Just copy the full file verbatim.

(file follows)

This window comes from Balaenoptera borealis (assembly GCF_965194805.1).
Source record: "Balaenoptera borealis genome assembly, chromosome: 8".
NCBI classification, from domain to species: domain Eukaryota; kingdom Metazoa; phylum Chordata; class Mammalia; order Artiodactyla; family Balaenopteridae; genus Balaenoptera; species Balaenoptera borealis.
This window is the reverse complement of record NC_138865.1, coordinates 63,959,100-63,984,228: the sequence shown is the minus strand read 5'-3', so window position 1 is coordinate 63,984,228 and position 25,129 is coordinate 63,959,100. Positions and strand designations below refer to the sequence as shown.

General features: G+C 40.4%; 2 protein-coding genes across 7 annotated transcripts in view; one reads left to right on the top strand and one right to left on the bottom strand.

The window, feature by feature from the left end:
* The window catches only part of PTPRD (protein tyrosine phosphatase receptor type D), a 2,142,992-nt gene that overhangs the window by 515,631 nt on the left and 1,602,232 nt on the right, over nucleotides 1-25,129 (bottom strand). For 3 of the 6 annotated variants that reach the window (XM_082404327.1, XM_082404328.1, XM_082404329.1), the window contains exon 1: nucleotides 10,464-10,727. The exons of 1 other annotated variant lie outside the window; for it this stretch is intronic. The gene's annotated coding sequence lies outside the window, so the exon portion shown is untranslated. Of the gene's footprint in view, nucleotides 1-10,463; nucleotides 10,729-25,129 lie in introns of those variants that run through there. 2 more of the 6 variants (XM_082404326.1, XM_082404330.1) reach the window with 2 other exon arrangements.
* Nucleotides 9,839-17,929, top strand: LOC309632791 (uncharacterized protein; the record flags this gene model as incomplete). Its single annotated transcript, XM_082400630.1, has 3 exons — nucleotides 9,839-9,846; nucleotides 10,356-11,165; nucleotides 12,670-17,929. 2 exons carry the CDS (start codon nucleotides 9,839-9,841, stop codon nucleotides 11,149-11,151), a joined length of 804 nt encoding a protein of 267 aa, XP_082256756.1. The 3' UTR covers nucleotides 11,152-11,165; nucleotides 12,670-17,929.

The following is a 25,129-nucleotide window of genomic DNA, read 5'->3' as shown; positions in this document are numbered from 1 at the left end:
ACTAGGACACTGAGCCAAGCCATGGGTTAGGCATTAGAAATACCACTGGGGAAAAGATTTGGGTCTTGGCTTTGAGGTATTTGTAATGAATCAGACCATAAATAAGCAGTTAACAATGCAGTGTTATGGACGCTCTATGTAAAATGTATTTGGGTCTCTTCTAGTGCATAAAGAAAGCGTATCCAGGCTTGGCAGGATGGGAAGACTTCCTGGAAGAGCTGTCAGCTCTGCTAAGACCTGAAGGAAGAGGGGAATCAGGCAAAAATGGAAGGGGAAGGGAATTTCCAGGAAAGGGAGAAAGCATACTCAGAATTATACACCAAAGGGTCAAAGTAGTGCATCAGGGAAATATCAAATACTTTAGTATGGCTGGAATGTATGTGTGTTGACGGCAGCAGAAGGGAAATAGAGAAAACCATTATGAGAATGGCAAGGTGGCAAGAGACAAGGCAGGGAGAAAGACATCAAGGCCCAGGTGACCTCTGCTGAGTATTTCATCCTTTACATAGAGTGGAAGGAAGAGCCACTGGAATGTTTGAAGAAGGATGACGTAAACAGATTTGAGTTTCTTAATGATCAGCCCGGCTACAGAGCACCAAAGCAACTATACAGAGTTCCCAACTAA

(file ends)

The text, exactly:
This window comes from Balaenoptera borealis (assembly GCF_965194805.1).
Source record: "Balaenoptera borealis genome assembly, chromosome: 8".
NCBI classification, from domain to species: domain Eukaryota; kingdom Metazoa; phylum Chordata; class Mammalia; order Artiodactyla; family Balaenopteridae; genus Balaenoptera; species Balaenoptera borealis.
This window is the reverse complement of record NC_138865.1, coordinates 63,959,100-63,984,228: the sequence shown is the minus strand read 5'-3', so window position 1 is coordinate 63,984,228 and position 25,129 is coordinate 63,959,100. Positions and strand designations below refer to the sequence as shown.

General features: G+C 40.4%; 2 protein-coding genes across 7 annotated transcripts in view; one reads left to right on the top strand and one right to left on the bottom strand.

The window, feature by feature from the left end:
* The window catches only part of PTPRD (protein tyrosine phosphatase receptor type D), a 2,142,992-nt gene that overhangs the window by 515,631 nt on the left and 1,602,232 nt on the right, over nucleotides 1-25,129 (bottom strand). For 3 of the 6 annotated variants that reach the window (XM_082404327.1, XM_082404328.1, XM_082404329.1), the window contains exon 1: nucleotides 10,464-10,727. The exons of 1 other annotated variant lie outside the window; for it this stretch is intronic. The gene's annotated coding sequence lies outside the window, so the exon portion shown is untranslated. Of the gene's footprint in view, nucleotides 1-10,463; nucleotides 10,729-25,129 lie in introns of those variants that run through there. 2 more of the 6 variants (XM_082404326.1, XM_082404330.1) reach the window with 2 other exon arrangements.
* Nucleotides 9,839-17,929, top strand: LOC309632791 (uncharacterized protein; the record flags this gene model as incomplete). Its single annotated transcript, XM_082400630.1, has 3 exons — nucleotides 9,839-9,846; nucleotides 10,356-11,165; nucleotides 12,670-17,929. 2 exons carry the CDS (start codon nucleotides 9,839-9,841, stop codon nucleotides 11,149-11,151), a joined length of 804 nt encoding a protein of 267 aa, XP_082256756.1. The 3' UTR covers nucleotides 11,152-11,165; nucleotides 12,670-17,929.

The following is a 25,129-nucleotide window of genomic DNA, read 5'->3' as shown; positions in this document are numbered from 1 at the left end:
ACTAGGACACTGAGCCAAGCCATGGGTTAGGCATTAGAAATACCACTGGGGAAAAGATTTGGGTCTTGGCTTTGAGGTATTTGTAATGAATCAGACCATAAATAAGCAGTTAACAATGCAGTGTTATGGACGCTCTATGTAAAATGTATTTGGGTCTCTTCTAGTGCATAAAGAAAGCGTATCCAGGCTTGGCAGGATGGGAAGACTTCCTGGAAGAGCTGTCAGCTCTGCTAAGACCTGAAGGAAGAGGGGAATCAGGCAAAAATGGAAGGGGAAGGGAATTTCCAGGAAAGGGAGAAAGCATACTCAGAATTATACACCAAAGGGTCAAAGTAGTGCATCAGGGAAATATCAAATACTTTAGTATGGCTGGAATGTATGTGTGTTGACGGCAGCAGAAGGGAAATAGAGAAAACCATTATGAGAATGGCAAGGTGGCAAGAGACAAGGCAGGGAGAAAGACATCAAGGCCCAGGTGACCTCTGCTGAGTATTTCATCCTTTACATAGAGTGGAAGGAAGAGCCACTGGAATGTTTGAAGAAGGATGACGTAAACAGATTTGAGTTTCTTAATGATCAGCCCGGCTACAGAGCACCAAAGCAACTATACAGAGTTCCCAACTAA